Cover Image

Not for Sale



View/Hide Left Panel
Click for next page ( 86


The National Academies | 500 Fifth St. N.W. | Washington, D.C. 20001
Copyright © National Academy of Sciences. All rights reserved.
Terms of Use and Privacy Statement



Below are the first 10 and last 10 pages of uncorrected machine-read text (when available) of this chapter, followed by the top 30 algorithmically extracted key phrases from the chapter as a whole.
Intended to provide our own search engines and external engines with highly rich, chapter-representative searchable text on the opening pages of each chapter. Because it is UNCORRECTED material, please consider the following text as a useful but insufficient proxy for the authoritative book pages.

Do not use for reproduction, copying, pasting, or reading; exclusively for search engines.

OCR for page 85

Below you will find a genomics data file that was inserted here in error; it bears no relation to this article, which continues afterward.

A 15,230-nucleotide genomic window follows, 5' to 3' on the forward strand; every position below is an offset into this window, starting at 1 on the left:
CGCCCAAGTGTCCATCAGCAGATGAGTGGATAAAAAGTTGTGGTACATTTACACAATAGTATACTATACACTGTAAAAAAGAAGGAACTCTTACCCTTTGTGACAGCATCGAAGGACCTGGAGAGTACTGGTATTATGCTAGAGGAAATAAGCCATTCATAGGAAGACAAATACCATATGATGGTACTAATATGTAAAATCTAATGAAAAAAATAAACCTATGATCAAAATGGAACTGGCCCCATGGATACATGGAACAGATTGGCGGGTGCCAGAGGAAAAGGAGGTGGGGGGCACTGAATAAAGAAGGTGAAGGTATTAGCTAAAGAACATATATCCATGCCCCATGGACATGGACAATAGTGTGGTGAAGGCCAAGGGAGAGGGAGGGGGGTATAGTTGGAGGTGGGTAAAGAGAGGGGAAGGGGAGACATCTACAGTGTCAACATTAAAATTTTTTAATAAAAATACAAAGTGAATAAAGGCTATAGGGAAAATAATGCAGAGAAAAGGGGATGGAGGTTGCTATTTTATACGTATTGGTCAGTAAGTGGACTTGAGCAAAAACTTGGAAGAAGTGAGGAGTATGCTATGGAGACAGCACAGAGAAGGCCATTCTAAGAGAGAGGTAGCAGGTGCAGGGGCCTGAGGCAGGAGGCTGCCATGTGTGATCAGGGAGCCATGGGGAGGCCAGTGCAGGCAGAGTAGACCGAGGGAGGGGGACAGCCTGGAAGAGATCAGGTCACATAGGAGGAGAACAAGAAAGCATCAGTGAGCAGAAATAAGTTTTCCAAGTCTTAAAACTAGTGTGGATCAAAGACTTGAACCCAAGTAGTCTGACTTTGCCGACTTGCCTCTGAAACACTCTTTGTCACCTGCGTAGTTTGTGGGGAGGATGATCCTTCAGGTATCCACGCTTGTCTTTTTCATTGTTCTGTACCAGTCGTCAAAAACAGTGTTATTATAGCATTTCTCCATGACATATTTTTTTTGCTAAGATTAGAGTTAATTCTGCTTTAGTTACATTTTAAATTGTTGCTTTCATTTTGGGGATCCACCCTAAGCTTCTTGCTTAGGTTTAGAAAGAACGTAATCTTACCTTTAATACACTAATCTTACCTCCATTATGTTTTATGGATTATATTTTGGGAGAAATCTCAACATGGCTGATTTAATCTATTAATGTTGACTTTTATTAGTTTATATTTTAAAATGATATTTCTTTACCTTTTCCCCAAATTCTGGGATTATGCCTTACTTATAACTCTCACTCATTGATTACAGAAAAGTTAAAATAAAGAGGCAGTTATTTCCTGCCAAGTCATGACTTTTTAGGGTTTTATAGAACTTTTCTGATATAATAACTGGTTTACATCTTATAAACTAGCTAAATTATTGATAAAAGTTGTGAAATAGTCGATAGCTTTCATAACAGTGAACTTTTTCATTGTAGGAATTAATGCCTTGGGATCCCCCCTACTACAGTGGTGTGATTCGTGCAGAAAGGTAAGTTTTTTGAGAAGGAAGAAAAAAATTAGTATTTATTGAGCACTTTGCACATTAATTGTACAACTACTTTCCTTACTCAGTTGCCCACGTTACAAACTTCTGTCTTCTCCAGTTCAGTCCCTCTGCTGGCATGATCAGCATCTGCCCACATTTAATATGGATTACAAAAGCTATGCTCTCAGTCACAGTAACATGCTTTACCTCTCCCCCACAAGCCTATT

85 Percent of Captures 40 highway n=126 powerline n=161 results also suggest that the effect of road proximity differs by 30 species. When the percentage composition they report for deer mice is converted to absolute numbers, abundance was 20 consistently higher near interstate than county highways. 10 Whether this phenomenon was related to the larger area of 0 grassy habitat along interstate highways is not clear, but it ROW 50 300 600 does suggest that large highway size and volume did not have Transect an overwhelmingly negative effect on deer mice. In keeping Note: Data adjusted for realized trap effort and non-availability of traps due to the capture of other species. with that observation, the research team found no consistent regional patterns of deer mouse abundance in relation to dis- Figure 27. Distribution of deer mouse captures among transects for each treatment. tance from highway. The only other species reported by Adams and Geis2 that had more than one capture in the British Columbia study area was the meadow vole, for which habitat. This observation suggests a strongly uneven distribu- there was a general tendency to be more common closer to tion, and the likelihood that the greater abundance at the roads, but no consistent pattern with respect to highway size. transmission-line sites was a chance effect. Geographically closer to the British Columbia study area was Deer mice provide a better opportunity to compare trans- the field site of Mills and Conrey170 in northwestern Montana. mission-line ROW to highway ROW transects, given this In forested habitat adjacent to the ROW of two 2-lane high- species employs very broad habitat-use patterns and distribu- ways, southern red-backed vole abundance was greater on a tion.178 It was also typically abundant in the samples for this trapping grid close to the highway at one site but greater on a study. There were no observed differences between transmis- grid distant from the highway at the other site. Deer mice and sion-line and highway ROW samples for deer mouse abun- chipmunks (combining yellow-pine chipmunks and red- dance, sex ratio, and male weight or female weight. There was, tailed chipmunks [Tamias ruficaudis]) appeared to be mar- however, a weak suggestion of a greater proportion of juveniles ginally more abundant on the grids nearest to the highways. in the sample on the highway site. The latter observation could At a site along a four-lane highway, rodent abundance on a be taken to be indicative of a highway effect, with juveniles trapping grid straddling the ROW-forest boundary was com- perhaps being displaced to lower quality habitat or alterna- pared to a second grid farther from the highway and entirely tively having higher survivorship. Still, there was evidence of in the forest. In that case, deer mice were more abundant near differences among treatments at the 600 m transect for deer the highway, whereas red-backed voles and chipmunks were mouse abundance, as well as male weight and sex ratio. It would most abundant farther from the highway. Those results are be extremely unlikely that a highway effect would be evident consistent with a simple preference for open habitats by deer at the 600 m transect without being obvious at the 300 m, mice and for forest by red-backed voles and chipmunks, 50 m, and ROW transects. This observation suggests a high which is consistent with the results of this study. likelihood of any differences between treatments in deer mouse variables being related at least as much to chance, microhabi- Interpretation, Appraisal, and Applications tat, or other localized effects as to the presence of the highway. Adams and Geis2 conducted similar research in the south- In Utah, the research team recorded higher abundance and eastern, midwestern, and northwestern United States. Their density further from the road in 2004, and higher diversity and Females Males highway n=46 powerline n=53 highway n=36 powerline n=57 25 25 Adult Mean Weight (g) Adult Mean Weight (g) 20 20 15 15 10 10 5 5 0 0 ROW 50 300 600 ROW 50 300 600 Transect Transect Figure 28. Weights of adult deer mice, compared among transects for each treatment.